In the process, some institutions sharpened efforts and investments in digital transformation to shape the “customer experience,” much like leading businesses have done with their “platform” models. Digital technologies facilitate a more customized tactical approach to customers as part of a larger strategy. This means understanding the “whole customer” (the strategy) and what tools (the tactics) are most important to engage them on a consistent basis. In other words, advancement officers are thinking more like marketers and adapting their tools to the alumni loyalty that is central to their programs – and the personalized ways that people want to relate to their institutions.
One result has been a hybrid unit within advancement organizations that combines “Advancement Services” with Communications and Marketing offices. Led by a position equivalent to the “Chief Digital Officer” in corporations and with a portfolio linked to both analytics and marketing, this concept embraces all the functions of the customer experience – from analytics to marketing communications using digital and offline tools, to events and stewardship.
Alumni relations pitching in to increase university enrollments. Phonathons for the annual fund and how student callers are used are experiencing makeovers. Development strategists are reorienting their scripts to assist Enrollment Management with student recruitment and retention. Ultimately this advancement-admissions partnership is directed at institutional financial sustainability, which is at risk in many places since enrollment revenues have been the mainstay of college budgets. A loss of 10 students can have a $1 million negative impact on a public university’s budget over the course of their education, for example. Foundation boards also are increasingly concerned about enrollment trends and are supporting scholarship initiatives through annual fund activities to further institutional priorities.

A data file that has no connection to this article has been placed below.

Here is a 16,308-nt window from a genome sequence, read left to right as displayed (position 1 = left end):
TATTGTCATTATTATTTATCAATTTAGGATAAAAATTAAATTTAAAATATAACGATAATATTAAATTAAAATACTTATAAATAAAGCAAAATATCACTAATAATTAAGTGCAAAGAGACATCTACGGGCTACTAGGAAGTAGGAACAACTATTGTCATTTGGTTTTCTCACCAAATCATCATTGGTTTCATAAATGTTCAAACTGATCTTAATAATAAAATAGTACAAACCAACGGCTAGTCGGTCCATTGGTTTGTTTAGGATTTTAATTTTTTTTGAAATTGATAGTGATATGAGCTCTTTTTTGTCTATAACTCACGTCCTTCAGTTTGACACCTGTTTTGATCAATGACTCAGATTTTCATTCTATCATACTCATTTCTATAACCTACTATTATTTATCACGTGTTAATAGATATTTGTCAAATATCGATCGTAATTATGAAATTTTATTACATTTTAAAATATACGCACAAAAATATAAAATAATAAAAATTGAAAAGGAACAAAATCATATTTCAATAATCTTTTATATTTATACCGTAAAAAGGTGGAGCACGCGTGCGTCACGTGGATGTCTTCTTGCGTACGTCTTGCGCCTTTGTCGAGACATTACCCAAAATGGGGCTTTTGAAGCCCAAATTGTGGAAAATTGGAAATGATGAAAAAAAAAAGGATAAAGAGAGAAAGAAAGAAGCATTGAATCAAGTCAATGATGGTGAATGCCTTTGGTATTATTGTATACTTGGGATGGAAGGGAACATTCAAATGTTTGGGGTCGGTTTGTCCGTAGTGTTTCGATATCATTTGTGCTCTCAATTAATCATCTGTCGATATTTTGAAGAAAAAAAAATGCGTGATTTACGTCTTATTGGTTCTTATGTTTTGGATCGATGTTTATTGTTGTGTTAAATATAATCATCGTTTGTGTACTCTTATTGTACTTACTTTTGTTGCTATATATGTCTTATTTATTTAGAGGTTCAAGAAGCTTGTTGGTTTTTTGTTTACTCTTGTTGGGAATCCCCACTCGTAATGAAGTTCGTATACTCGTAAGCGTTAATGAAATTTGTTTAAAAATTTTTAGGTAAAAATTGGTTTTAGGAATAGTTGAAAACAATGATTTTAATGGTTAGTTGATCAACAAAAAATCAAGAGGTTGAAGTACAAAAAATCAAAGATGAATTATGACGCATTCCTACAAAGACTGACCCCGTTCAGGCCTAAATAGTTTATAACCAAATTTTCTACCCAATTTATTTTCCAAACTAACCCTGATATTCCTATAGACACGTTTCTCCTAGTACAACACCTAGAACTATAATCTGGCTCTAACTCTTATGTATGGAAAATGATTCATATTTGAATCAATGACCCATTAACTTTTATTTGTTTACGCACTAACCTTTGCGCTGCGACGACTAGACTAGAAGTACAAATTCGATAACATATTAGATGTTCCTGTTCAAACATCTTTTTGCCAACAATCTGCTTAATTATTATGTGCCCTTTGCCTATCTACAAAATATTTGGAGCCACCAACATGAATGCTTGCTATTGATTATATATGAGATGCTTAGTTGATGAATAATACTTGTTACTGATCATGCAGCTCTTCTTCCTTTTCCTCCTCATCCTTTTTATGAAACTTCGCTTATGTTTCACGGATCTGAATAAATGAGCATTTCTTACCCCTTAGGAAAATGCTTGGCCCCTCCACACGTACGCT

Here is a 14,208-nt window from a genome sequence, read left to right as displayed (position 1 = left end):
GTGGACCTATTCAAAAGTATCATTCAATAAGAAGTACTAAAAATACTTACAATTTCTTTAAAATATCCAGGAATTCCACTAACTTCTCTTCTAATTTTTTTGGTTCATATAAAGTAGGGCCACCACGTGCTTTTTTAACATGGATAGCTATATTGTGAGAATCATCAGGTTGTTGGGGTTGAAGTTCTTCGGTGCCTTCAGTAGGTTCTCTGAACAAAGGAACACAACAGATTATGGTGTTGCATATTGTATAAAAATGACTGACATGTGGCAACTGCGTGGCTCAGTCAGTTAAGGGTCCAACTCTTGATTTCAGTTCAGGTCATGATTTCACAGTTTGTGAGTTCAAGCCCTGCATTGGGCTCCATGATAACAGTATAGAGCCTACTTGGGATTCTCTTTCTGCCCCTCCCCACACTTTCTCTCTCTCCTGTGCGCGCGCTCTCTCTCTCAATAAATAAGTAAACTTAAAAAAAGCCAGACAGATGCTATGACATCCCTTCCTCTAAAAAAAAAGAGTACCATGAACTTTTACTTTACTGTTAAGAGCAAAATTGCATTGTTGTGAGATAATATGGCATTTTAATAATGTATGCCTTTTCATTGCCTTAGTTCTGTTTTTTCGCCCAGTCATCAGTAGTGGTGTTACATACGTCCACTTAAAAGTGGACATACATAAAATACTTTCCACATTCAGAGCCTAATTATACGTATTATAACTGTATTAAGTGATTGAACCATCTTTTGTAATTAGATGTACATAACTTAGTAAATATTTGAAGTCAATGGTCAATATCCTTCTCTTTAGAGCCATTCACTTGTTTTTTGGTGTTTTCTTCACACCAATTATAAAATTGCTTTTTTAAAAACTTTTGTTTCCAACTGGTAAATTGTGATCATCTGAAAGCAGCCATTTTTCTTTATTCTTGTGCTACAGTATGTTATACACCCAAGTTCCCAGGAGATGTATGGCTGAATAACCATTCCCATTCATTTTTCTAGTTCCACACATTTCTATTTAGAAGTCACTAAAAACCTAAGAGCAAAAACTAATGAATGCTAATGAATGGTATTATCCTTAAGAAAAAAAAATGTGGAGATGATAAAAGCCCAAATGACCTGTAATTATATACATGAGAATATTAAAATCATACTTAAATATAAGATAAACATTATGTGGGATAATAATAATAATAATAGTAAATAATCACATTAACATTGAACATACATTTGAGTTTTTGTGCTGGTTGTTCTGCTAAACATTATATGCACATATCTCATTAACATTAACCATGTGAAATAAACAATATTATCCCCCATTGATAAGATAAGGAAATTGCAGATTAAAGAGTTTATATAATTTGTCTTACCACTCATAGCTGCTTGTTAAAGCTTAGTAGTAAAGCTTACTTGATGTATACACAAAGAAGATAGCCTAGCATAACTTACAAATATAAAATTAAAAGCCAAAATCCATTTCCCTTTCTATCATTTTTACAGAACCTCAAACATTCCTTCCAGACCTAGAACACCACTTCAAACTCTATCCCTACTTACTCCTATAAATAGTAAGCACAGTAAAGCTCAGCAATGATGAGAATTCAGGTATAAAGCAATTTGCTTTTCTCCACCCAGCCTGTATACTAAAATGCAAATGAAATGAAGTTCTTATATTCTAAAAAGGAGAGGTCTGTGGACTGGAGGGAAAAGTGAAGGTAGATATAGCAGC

A corollary benefit of this approach is advancement/admissions partnership around access and equity, specifically in scholarships created for students with high financial need – and for whom $1000 or $2000 per semester may mean the difference in accepting admission or dropping out of school. The result is that annual giving includes highly visible scholarships for these students and a form of philanthropy that is attractive to many donors, especially alumni who themselves struggled financially to gain their degrees or who understand the high value of college-educated students to their local economies.
The other area – career services – has leapt ahead in importance to alumni, rising by 33% between 2015 and 2020, according to the VAESE.
As stakeholders and leaders increasingly demand ROI for organizational strategies and operations, such programs have improved meaningful tracking measures, which allow them to redirect their activities for better results.
Pipeline versus participation. According to the Education Advisory Board’s (EAB) Advancement Forum, there has been a 22.5% median drop in alumni donors since 2006. As a result, development organizations are decreasing investments in alumni participation and using those budget dollars to cultivate future-potential donors. This means their efforts are more targeted, using analytics tools (including social media), instituting efficiencies in development officer practices and concentrating on the higher-yield prospects.
This has led to several changes in the traditional development office, such as an enhanced focus on principal gifts – those at the top of the “donor pyramid” – and doubling managed prospects, or those with one-on-one outreach. Teams are building 1000+-person portfolios and assigned them to “digital gift officers” or “donor experience officers” and it’s paying huge dividends, Evertrue reports. Other new positions are emerging, such as the strategy manager, who designs the donor plans and frees up development officers to concentrate on high-ROI interactions rather than the tedium of planning and reporting.
Social media is an increasingly core tool for multiple types of engagement activities. So are mobile apps. Only a few years ago the buzz around social media’s popularity was its impact on traditional communications tools, such as print magazines, newsletters and direct mail. In university advancement offices, social media has become so sophisticated that staff are able to target and measure posts to find and cultivate donors who in earlier years may have been identified through in-person events or readership surveys.